MCkibben's thesis is finalized with a careful examination of multiple examples across the planet where local economies are transforming the lives of individuals and communities, and providing the framework for a durable, sustainable future. Also, he highlights the ways in which reproducing the dominant economic model across the planet will lead to catastrophe: individually, communally, and ecologically. Imagine India and China on par with the production and consumption habits of the USA?!
McKibben is not ideologically blinded contra capitalism, but pragmatically committed to short term happiness and long term survival...both of which are simply not sustainable if we continue to follow the dominant economic system of "more equals better" and "efficency requires distance" and "greater profit for the few equals greater choices for the many".
Deep Economy is not simply about envisioning a better way to do economics: it is a challenge to confront the dangerous future facing all of us and imagining ways of living that will not succumb to dispair or hide in denial. I think McKibben's prescription for local economies rooted in community living guided by daily democracy is spot on: as is his understanding that no one model will suit every circumstance or provide answers for the entire planet.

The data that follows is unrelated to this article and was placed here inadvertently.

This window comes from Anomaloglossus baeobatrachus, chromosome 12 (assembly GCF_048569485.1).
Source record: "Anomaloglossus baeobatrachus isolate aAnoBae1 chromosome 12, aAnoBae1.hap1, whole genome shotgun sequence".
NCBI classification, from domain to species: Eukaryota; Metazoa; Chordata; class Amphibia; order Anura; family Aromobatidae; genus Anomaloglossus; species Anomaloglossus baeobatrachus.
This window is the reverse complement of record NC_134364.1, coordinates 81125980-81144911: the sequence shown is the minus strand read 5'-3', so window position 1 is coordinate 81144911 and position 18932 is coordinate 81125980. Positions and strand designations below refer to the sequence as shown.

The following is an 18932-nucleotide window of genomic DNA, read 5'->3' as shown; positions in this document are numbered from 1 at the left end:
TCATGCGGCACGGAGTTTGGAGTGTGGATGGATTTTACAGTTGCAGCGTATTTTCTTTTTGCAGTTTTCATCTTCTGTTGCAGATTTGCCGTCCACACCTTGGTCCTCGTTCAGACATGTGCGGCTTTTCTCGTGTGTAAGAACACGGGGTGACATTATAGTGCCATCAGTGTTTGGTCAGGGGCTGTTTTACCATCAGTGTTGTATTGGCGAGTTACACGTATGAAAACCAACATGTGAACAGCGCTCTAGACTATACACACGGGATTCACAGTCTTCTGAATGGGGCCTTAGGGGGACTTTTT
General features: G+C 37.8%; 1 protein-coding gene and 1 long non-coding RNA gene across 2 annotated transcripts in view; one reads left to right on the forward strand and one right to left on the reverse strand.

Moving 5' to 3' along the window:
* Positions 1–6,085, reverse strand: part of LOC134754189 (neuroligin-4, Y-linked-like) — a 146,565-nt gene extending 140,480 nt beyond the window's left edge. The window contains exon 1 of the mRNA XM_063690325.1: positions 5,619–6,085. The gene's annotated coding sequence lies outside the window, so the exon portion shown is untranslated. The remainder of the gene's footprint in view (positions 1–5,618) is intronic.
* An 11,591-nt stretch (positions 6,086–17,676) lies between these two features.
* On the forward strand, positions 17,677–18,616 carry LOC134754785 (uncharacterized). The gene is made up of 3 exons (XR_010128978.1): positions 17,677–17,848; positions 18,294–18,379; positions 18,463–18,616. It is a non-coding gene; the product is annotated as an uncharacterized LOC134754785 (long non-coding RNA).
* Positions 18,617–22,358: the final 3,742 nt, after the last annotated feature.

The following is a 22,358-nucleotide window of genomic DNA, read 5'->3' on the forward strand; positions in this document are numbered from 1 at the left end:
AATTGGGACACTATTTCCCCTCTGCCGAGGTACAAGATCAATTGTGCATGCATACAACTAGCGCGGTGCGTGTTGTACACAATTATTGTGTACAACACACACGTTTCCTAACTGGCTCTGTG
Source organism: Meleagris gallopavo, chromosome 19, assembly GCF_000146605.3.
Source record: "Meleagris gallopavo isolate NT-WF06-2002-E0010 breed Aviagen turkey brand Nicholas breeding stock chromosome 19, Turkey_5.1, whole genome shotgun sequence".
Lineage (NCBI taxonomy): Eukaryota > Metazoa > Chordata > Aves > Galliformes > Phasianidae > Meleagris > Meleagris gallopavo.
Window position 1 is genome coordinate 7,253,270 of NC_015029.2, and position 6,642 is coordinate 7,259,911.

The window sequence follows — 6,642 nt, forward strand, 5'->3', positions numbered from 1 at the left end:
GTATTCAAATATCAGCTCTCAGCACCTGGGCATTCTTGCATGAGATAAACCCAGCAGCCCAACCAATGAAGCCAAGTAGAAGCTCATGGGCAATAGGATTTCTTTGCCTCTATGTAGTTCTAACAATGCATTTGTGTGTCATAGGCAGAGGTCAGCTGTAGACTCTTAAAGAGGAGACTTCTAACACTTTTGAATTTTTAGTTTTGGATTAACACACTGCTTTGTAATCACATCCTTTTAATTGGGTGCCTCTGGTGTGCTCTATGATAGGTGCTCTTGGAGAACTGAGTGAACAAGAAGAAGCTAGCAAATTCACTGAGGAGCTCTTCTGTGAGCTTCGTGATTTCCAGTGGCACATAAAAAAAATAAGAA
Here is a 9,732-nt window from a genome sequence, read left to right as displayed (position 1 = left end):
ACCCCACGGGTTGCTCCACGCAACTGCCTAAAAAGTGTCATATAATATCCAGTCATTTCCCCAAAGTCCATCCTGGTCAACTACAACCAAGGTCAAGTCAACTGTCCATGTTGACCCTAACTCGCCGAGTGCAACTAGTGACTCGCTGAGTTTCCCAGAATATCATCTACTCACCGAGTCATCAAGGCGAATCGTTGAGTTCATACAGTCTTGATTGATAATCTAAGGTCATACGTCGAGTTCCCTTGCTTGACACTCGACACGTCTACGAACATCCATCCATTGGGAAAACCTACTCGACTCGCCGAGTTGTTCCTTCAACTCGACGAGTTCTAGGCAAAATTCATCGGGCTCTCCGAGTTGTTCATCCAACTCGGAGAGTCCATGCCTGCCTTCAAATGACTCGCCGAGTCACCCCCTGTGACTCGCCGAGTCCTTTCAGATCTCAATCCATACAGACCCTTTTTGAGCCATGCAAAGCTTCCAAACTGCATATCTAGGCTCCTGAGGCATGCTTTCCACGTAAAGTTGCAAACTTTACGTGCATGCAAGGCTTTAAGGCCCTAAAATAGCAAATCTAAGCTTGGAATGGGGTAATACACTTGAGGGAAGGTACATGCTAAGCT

I do not think McKibben's book is just a reshash of old arguments: I think it is a fresh look at multiple examples of local economies across the planet, utilizing the latest technological advances and geared to address the frightening up to date climate change indicators. Obviously, "more does not equal better" is hardly a new inisght...but the many examples from around the world of how communities work together to embody this principle is fresh and exciting and an education in itself.
I am grateful that McKibben avoided doom and gloom anti-capitalism and vitriol for the West, especially the USA. His tone was consistently hopeful and constantly bringing the reader back to actual examples and practical solutions in the real world. Still, he was clear about the responsibility the West and the USA holds in adding to the impending crisis we all will be facing, and that if real leadership were truly sought...then embracing local economies rooted in community democracy would be precisely what the USA would offer to the world. And not because we have anything to teach the world...but because our consumption and production habits are the lion's share of the problem.